Thursday, March 8, 2018


The Korean Navy, during the Japanese Invasion 1592-1598 - played a huge role in containing the Japanese. Their most effective ship - alogside the Turtleship - was the Panokseon class.
Panokseon ("board roofed" or "superstructured" ship) was an oar and sail propelled ship that was the main class of warship used by Joseon Korea during the late 16th century. The first ship of this class was constructed in 1555.[1] It was a ship made of sturdy pine wood, and was instrumental in the victories over the numerically superior Japanese Navy during the Japanese invasions of Korea (1592–98). Admiral Yi Sun-sin (1545–98) of the Joseon navy employed them alongside turtle ships during the war with great success.
A key feature of a panokseon was its multiple decks. The first deck had non-combatant personnel, such as the rowers, who were positioned between the lower deck and the upper deck, away from enemy fire. The combatant personnel were stationed on the upper deck, which allowed them to attack the enemy from a higher vantage point. The panokseon also had a raised roofed observation platform where the commander stood.

Characteristics (Wikipedia)

In line with the traditional structure of Korean ships, the panokseon had a U-shaped hull and a flat keel. This feature was due to the nature of the Korean coastal waters, which have a large tidal range and flat, expansive tidal plains. A flat keel enables a ship to sit comfortably on the tideland when the tide is out, after coming ashore or inside a wharf at high water. It also ensured greater mobility and a shallow draft and in particular allowed a ship to make sharp changes of direction at short notice. This panokseon was one of the main reasons why Admiral Yi was able to employ the Crane Wing formation at the Battle of Hansan Island with great success.
A model of panokseon centering on the commander deck.
Panokseons were propelled by both sails and oars. Of the two basic types of sail, square and lateen, the square gives a strong performance downwind but struggles windward, whereas the fore-and-aft lateen excels against the wind, though requiring a large crew to handle it. In the West, square sails were used in the galleys of Ancient Greece and the Viking longships, and the fore-and-aft variety as early as the Mediterranean dromons of the Middle Ages. When the Age of Discovery began in the fifteenth century, multiple-masted ships equipped with both types of sails eventually appeared. In Korea fore-and-aft sail equipped ships had been in use since the eighth century. The panokseon and turtle ship therefore had two masts by default, and their position and angle could easily be managed so that the sails could be used in all winds, whether adverse or favorable.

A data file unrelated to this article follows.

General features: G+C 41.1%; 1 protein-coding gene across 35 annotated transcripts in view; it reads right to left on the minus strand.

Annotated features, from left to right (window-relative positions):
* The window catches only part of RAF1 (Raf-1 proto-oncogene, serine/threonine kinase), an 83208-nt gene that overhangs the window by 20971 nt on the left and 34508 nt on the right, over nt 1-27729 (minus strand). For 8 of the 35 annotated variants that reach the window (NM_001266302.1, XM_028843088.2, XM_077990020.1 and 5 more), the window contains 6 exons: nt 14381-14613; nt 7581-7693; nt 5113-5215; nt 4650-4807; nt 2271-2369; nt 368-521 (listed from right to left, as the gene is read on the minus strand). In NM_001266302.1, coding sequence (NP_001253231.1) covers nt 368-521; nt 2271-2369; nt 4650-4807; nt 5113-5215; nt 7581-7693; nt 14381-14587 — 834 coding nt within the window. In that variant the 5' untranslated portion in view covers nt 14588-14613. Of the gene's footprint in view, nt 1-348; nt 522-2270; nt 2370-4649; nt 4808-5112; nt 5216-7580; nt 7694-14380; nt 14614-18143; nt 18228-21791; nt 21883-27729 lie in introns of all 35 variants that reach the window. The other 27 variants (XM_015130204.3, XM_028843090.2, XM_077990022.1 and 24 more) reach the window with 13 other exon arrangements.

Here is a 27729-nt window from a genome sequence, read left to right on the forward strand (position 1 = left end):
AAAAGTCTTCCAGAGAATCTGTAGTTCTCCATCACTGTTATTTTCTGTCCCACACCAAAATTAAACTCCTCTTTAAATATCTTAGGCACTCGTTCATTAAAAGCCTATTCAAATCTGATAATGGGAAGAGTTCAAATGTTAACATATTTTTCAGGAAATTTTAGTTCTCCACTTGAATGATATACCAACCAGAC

The ships had two to three levels stacked up on top of each other. By having multiple levels the rowers at the bottom were relatively safe, and marines at the top would have a height advantage over the enemy, firing down upon them and avoiding boarding of the ship. The upper deck had a tower in the middle of the ship that would be used for command and observation. The deck of the panokseon was broad and flat, making it ideal for the installation of cannons.
Panokseons came in different sizes, the largest vessels estimated to range between 70 feet (21 m) and 100 feet (30 m) in length.[2] The ship usually had 8 to 10 oars on each side, 50 to 60 oarsman and sailors and another 125 marines (i.e. fighting men).

I decided to try to reproduce in paper one of them.
I've got on internet a paper model of this ship that actually I was not able to set up, and therefore I decided to try to build up one by myself, using some ideas of my own.

 I started with 3 squares and 2 paper sheets to recreate the back of the ship.

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